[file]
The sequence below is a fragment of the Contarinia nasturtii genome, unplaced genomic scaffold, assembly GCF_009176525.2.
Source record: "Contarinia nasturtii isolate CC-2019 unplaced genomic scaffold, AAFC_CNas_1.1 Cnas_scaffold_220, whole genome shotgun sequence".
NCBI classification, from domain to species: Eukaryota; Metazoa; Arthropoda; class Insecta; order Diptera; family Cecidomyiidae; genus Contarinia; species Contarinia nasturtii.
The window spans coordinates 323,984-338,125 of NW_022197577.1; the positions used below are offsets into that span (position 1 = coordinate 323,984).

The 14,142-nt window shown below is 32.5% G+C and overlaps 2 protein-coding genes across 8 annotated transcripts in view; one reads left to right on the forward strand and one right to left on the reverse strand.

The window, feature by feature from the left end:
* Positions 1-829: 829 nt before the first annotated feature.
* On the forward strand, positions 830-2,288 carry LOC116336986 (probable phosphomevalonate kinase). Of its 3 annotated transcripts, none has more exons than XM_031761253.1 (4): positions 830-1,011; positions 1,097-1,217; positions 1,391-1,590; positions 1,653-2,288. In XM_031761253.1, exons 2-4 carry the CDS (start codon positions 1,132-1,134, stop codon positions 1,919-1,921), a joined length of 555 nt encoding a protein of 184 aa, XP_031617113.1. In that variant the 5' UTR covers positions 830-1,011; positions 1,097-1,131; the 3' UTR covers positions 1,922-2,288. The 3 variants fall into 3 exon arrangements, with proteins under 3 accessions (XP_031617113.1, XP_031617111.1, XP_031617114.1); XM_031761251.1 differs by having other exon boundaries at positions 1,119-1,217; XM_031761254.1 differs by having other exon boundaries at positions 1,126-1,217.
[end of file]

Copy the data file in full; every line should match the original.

The sequence below is a fragment of the Contarinia nasturtii genome, unplaced genomic scaffold, assembly GCF_009176525.2.
Source record: "Contarinia nasturtii isolate CC-2019 unplaced genomic scaffold, AAFC_CNas_1.1 Cnas_scaffold_220, whole genome shotgun sequence".
NCBI classification, from domain to species: Eukaryota; Metazoa; Arthropoda; class Insecta; order Diptera; family Cecidomyiidae; genus Contarinia; species Contarinia nasturtii.
The window spans coordinates 323,984-338,125 of NW_022197577.1; the positions used below are offsets into that span (position 1 = coordinate 323,984).

The 14,142-nt window shown below is 32.5% G+C and overlaps 2 protein-coding genes across 8 annotated transcripts in view; one reads left to right on the forward strand and one right to left on the reverse strand.

The window, feature by feature from the left end:
* Positions 1-829: 829 nt before the first annotated feature.
* On the forward strand, positions 830-2,288 carry LOC116336986 (probable phosphomevalonate kinase). Of its 3 annotated transcripts, none has more exons than XM_031761253.1 (4): positions 830-1,011; positions 1,097-1,217; positions 1,391-1,590; positions 1,653-2,288. In XM_031761253.1, exons 2-4 carry the CDS (start codon positions 1,132-1,134, stop codon positions 1,919-1,921), a joined length of 555 nt encoding a protein of 184 aa, XP_031617113.1. In that variant the 5' UTR covers positions 830-1,011; positions 1,097-1,131; the 3' UTR covers positions 1,922-2,288. The 3 variants fall into 3 exon arrangements, with proteins under 3 accessions (XP_031617113.1, XP_031617111.1, XP_031617114.1); XM_031761251.1 differs by having other exon boundaries at positions 1,119-1,217; XM_031761254.1 differs by having other exon boundaries at positions 1,126-1,217.